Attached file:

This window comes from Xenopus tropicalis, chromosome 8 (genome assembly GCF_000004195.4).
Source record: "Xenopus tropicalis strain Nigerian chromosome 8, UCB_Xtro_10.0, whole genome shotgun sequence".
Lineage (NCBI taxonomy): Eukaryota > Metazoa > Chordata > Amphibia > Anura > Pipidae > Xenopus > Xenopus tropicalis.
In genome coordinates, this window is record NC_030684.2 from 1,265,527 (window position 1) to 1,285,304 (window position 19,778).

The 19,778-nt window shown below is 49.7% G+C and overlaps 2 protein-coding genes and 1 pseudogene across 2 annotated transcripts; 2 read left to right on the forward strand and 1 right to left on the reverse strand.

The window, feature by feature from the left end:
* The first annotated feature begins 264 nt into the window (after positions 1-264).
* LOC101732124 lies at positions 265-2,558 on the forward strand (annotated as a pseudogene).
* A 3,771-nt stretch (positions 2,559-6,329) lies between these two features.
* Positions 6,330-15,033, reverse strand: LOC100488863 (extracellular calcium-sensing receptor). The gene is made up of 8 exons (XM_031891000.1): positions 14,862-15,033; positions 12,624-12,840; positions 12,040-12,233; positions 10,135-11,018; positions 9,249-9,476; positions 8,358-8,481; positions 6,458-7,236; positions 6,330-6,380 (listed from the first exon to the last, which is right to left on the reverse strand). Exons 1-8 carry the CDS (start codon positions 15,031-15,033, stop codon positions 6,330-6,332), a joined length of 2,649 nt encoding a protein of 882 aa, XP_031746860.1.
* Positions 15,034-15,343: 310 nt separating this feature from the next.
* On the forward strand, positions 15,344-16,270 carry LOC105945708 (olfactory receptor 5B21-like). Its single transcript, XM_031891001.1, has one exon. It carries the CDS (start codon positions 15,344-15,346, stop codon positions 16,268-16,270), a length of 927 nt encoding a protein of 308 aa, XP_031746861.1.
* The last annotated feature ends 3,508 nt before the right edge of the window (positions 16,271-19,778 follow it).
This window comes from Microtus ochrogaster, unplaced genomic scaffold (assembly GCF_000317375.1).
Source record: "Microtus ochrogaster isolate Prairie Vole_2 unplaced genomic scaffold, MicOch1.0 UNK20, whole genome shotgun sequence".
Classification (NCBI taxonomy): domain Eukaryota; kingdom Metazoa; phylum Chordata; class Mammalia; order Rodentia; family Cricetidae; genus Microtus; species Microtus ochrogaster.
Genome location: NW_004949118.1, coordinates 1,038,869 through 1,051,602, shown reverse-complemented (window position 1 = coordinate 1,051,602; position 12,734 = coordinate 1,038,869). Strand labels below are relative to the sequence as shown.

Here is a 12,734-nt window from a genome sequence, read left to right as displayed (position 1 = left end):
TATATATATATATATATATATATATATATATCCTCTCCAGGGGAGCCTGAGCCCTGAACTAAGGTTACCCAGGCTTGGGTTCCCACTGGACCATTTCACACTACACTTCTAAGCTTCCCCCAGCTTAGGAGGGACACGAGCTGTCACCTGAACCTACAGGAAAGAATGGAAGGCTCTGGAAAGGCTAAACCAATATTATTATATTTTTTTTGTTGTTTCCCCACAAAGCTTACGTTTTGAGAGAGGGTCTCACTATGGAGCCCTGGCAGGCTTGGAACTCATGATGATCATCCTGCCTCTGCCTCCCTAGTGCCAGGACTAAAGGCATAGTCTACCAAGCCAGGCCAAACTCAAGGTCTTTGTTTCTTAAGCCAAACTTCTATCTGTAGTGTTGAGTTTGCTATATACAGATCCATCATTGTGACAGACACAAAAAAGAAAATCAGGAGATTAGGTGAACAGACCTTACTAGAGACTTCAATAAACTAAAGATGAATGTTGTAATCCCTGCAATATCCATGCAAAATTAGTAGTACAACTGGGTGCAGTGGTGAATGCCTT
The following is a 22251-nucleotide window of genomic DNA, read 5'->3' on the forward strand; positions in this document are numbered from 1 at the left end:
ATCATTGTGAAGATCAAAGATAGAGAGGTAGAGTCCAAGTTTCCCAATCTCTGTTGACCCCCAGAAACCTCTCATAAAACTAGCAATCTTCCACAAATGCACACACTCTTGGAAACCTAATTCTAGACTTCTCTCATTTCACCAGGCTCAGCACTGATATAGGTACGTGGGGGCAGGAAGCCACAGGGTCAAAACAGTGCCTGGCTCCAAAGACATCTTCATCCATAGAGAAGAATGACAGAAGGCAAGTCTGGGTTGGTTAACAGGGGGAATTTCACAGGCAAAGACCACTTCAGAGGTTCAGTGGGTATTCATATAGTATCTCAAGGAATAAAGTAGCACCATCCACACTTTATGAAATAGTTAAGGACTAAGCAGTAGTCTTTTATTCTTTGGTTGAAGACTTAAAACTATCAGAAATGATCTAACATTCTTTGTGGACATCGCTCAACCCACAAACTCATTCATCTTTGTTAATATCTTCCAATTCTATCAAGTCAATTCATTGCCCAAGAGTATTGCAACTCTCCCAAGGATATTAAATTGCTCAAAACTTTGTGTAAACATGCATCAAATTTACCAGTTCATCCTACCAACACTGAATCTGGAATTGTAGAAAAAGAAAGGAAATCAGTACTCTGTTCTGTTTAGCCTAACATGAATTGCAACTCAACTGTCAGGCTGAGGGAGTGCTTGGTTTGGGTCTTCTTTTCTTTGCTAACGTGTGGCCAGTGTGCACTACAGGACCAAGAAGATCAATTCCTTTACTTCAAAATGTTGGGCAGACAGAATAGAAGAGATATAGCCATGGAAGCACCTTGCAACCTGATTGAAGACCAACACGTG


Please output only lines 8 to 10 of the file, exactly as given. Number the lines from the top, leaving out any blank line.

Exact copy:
* LOC101732124 lies at positions 265-2,558 on the forward strand (annotated as a pseudogene).
* A 3,771-nt stretch (positions 2,559-6,329) lies between these two features.
* Positions 6,330-15,033, reverse strand: LOC100488863 (extracellular calcium-sensing receptor). The gene is made up of 8 exons (XM_031891000.1): positions 14,862-15,033; positions 12,624-12,840; positions 12,040-12,233; positions 10,135-11,018; positions 9,249-9,476; positions 8,358-8,481; positions 6,458-7,236; positions 6,330-6,380 (listed from the first exon to the last, which is right to left on the reverse strand). Exons 1-8 carry the CDS (start codon positions 15,031-15,033, stop codon positions 6,330-6,332), a joined length of 2,649 nt encoding a protein of 882 aa, XP_031746860.1.